Pediatric Intensive Care
At Providence, our Pediatric Intensive Care Unit (PICU) offers your child the highest level of medical care and monitoring for injuries, illness and other critical medical conditions.
We specialize in the care of children who are in critical or unstable condition due to a serious accident, illness or other medical issue. If your child is in the Pediatric Intensive Care Unit at Providence, you can rest assured they are getting the very best care. Our family-centered approach includes experts who work in partnership with you to care for your child.
Parents are encouraged to stay when their child is in our PICU and have 24/7 access to our locked and secured units. We also realize not every parent is able to visit daily and encourage you to let us know how we can help you and your family throughout your child’s stay.
When children are in unstable or critical condition, we provide many types of care in the Pediatric ICU, including:
- Medical intensive care
- Neurological care
- Observation and care for children with brain injury
- Respiratory care, including supervision of children on ventilators
- Surgical intensive care following heart, lung and neurological procedures
- Trauma care, following accidents or injuries
Our doctors and nurses also provide care for children who are not in critical condition but require specialized monitoring. In some cases, your child may be admitted to the Pediatric ICU during or after certain outpatient procedures.
At first, the PICU may seem overwhelming and scary for children and it can be stressful for parents too. We understand. A basic understanding of the equipment can help you feel better prepared to help your child recover.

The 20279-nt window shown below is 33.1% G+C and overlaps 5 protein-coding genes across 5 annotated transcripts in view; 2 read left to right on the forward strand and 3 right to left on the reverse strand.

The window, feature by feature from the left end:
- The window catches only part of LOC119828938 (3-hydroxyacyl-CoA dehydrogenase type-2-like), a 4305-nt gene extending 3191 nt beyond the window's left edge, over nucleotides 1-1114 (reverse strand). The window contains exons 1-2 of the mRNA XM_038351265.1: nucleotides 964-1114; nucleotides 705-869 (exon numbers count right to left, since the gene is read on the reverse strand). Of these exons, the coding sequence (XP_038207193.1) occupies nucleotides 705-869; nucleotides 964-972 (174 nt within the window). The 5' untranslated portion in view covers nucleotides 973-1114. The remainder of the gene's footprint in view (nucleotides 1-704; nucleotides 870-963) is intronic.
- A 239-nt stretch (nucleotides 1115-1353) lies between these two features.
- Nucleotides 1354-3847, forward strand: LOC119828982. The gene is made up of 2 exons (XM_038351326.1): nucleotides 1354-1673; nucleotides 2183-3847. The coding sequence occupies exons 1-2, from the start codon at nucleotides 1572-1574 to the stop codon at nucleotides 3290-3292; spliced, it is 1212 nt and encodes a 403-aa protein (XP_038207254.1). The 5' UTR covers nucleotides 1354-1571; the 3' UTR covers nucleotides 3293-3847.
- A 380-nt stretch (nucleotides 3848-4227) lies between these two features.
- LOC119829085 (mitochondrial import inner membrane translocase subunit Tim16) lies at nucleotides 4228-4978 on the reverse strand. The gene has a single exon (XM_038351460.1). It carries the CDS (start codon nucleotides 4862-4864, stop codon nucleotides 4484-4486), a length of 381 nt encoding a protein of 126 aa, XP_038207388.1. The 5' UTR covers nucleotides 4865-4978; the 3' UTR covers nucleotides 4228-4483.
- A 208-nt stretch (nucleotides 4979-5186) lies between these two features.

Almost all kids in the PICU will have an IV to deliver fluids and medications. IVs are inserted in the hands, arms, feet, legs or even scalp with a small needle. The needle is removed, leaving just the soft plastic tube.
Many kids in the PICU are attached to monitors to track a child’s heart rate, breathing rate, oxygen levels and blood pressure. Some of these monitors have blinking lights and alarms.
We help kids who need extra help breathing with an oxygen face mask or tubing in the nose, or by using a ventilator. Different types of ventilators are used in a variety of situations, but they all help a child breathe. If a ventilator is needed, we will make sure your child is as comfortable as possible while the breathing tube is in place.
Your doctor may order tests to get more information about your child’s condition, such as X-rays, CT and MRI scans.
Please be assured – we do our best to keep your child calm and comfortable during their stay with us.
Our patients may stay with us for a day, week or longer, depending on their condition. Sometimes, as their condition improves, they are transferred to other departments in the hospital. If you ever have questions about your child’s care, condition or length of stay, please talk with your nurse or doctor.
When your child is a patient in the Pediatric ICU, many highly trained specialists will care for them. Depending on your child’s specific issue and medical condition, your child’s care team may include:
- Child life specialists to help your child cope with illness, injury, disability
- Clinical pharmacists
- Nurse practitioners
- Occupational therapists
- Pediatric intensivists, who are specially trained to monitor and care for children in critical condition
- Physical therapists
- Respiratory therapists
- Social workers to help you navigate insurance issues, at-home care, and emotional issues
- Speech therapists